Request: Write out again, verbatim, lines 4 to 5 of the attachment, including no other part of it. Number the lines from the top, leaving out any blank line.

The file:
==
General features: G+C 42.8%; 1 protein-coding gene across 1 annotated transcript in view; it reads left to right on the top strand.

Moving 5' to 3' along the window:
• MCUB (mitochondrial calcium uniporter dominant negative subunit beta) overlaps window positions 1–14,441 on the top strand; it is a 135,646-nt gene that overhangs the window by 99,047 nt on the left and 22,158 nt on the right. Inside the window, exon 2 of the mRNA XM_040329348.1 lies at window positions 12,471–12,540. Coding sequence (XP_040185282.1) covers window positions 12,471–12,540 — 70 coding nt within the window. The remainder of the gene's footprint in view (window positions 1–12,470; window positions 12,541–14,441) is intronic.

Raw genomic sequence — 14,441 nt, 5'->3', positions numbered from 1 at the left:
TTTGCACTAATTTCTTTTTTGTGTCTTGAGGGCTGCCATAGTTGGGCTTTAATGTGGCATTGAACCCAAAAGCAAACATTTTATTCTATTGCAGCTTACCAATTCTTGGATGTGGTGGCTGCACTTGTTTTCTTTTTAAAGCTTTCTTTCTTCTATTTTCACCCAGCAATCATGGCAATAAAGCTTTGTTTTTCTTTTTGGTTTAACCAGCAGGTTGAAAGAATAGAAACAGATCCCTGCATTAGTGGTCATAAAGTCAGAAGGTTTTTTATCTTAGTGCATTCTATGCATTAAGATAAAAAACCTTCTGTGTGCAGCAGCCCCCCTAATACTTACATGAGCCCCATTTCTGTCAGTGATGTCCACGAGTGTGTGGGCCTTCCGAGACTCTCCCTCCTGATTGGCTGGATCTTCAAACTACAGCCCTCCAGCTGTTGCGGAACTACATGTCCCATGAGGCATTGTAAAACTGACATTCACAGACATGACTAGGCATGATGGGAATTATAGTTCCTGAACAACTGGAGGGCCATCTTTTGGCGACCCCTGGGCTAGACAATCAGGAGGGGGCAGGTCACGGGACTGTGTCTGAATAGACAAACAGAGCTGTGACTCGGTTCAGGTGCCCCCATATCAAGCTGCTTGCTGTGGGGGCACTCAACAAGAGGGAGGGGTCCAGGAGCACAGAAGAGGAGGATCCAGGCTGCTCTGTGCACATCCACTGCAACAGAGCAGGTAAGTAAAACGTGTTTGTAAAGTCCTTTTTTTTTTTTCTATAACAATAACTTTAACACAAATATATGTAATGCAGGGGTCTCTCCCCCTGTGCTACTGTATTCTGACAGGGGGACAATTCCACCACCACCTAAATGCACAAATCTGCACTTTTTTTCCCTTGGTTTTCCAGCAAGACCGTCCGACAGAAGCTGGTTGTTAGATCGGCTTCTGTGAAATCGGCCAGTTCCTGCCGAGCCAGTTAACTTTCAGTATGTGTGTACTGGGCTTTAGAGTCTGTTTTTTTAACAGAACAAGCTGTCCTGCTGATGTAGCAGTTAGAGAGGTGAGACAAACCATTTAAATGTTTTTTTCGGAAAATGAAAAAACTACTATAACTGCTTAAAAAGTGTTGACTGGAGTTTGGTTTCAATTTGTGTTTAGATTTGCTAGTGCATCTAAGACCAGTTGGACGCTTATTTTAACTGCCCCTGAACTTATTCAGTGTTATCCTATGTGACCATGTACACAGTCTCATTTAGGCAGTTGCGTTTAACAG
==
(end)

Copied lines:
Raw genomic sequence — 14,441 nt, 5'->3', positions numbered from 1 at the left:
TTTGCACTAATTTCTTTTTTGTGTCTTGAGGGCTGCCATAGTTGGGCTTTAATGTGGCATTGAACCCAAAAGCAAACATTTTATTCTATTGCAGCTTACCAATTCTTGGATGTGGTGGCTGCACTTGTTTTCTTTTTAAAGCTTTCTTTCTTCTATTTTCACCCAGCAATCATGGCAATAAAGCTTTGTTTTTCTTTTTGGTTTAACCAGCAGGTTGAAAGAATAGAAACAGATCCCTGCATTAGTGGTCATAAAGTCAGAAGGTTTTTTATCTTAGTGCATTCTATGCATTAAGATAAAAAACCTTCTGTGTGCAGCAGCCCCCCTAATACTTACATGAGCCCCATTTCTGTCAGTGATGTCCACGAGTGTGTGGGCCTTCCGAGACTCTCCCTCCTGATTGGCTGGATCTTCAAACTACAGCCCTCCAGCTGTTGCGGAACTACATGTCCCATGAGGCATTGTAAAACTGACATTCACAGACATGACTAGGCATGATGGGAATTATAGTTCCTGAACAACTGGAGGGCCATCTTTTGGCGACCCCTGGGCTAGACAATCAGGAGGGGGCAGGTCACGGGACTGTGTCTGAATAGACAAACAGAGCTGTGACTCGGTTCAGGTGCCCCCATATCAAGCTGCTTGCTGTGGGGGCACTCAACAAGAGGGAGGGGTCCAGGAGCACAGAAGAGGAGGATCCAGGCTGCTCTGTGCACATCCACTGCAACAGAGCAGGTAAGTAAAACGTGTTTGTAAAGTCCTTTTTTTTTTTTCTATAACAATAACTTTAACACAAATATATGTAATGCAGGGGTCTCTCCCCCTGTGCTACTGTATTCTGACAGGGGGACAATTCCACCACCACCTAAATGCACAAATCTGCACTTTTTTTCCCTTGGTTTTCCAGCAAGACCGTCCGACAGAAGCTGGTTGTTAGATCGGCTTCTGTGAAATCGGCCAGTTCCTGCCGAGCCAGTTAACTTTCAGTATGTGTGTACTGGGCTTTAGAGTCTGTTTTTTTAACAGAACAAGCTGTCCTGCTGATGTAGCAGTTAGAGAGGTGAGACAAACCATTTAAATGTTTTTTTCGGAAAATGAAAAAACTACTATAACTGCTTAAAAAGTGTTGACTGGAGTTTGGTTTCAATTTGTGTTTAGATTTGCTAGTGCATCTAAGACCAGTTGGACGCTTATTTTAACTGCCCCTGAACTTATTCAGTGTTATCCTATGTGACCATGTACACAGTCTCATTTAGGCAGTTGCGTTTAACAG